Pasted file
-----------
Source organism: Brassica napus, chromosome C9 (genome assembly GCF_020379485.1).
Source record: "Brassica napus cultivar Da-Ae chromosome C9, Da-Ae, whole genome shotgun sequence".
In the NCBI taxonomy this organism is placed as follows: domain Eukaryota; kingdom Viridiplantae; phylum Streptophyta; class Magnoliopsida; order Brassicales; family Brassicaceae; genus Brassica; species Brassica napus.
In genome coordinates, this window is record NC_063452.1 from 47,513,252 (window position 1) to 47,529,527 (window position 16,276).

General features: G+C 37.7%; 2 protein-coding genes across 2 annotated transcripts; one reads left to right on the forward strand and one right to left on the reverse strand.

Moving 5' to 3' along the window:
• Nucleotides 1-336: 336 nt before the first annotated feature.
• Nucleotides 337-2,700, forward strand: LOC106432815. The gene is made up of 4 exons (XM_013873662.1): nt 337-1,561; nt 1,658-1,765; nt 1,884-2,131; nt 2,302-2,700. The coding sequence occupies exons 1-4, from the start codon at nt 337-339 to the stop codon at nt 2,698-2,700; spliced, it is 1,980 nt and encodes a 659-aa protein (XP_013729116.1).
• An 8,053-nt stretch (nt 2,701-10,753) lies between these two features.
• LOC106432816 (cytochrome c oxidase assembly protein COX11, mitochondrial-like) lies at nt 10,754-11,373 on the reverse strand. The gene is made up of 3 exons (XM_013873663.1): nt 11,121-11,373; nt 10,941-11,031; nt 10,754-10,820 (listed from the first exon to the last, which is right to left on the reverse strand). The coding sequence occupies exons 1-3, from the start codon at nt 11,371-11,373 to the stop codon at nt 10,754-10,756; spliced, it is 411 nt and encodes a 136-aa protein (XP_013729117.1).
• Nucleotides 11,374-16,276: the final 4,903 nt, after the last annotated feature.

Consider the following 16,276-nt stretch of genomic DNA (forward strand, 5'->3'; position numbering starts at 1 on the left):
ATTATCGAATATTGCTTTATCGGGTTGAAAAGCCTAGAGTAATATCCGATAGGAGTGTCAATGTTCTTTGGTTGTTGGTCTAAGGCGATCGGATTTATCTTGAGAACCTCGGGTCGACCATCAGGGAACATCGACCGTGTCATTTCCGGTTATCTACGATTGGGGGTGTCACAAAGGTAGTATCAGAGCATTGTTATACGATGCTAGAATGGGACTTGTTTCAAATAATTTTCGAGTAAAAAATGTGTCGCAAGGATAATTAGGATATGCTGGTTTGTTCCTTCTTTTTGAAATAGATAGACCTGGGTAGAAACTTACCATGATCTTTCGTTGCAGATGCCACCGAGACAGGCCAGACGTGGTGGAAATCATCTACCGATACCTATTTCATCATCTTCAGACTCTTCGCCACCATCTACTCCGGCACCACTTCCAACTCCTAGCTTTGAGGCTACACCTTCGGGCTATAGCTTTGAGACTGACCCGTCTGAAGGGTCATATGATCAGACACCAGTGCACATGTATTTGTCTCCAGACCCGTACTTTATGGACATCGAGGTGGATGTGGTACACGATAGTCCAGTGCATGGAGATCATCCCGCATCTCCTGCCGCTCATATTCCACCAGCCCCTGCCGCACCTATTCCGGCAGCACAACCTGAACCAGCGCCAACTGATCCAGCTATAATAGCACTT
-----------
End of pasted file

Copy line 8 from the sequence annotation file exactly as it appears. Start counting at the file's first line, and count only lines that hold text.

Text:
• Nucleotides 337-2,700, forward strand: LOC106432815. The gene is made up of 4 exons (XM_013873662.1): nt 337-1,561; nt 1,658-1,765; nt 1,884-2,131; nt 2,302-2,700. The coding sequence occupies exons 1-4, from the start codon at nt 337-339 to the stop codon at nt 2,698-2,700; spliced, it is 1,980 nt and encodes a 659-aa protein (XP_013729116.1).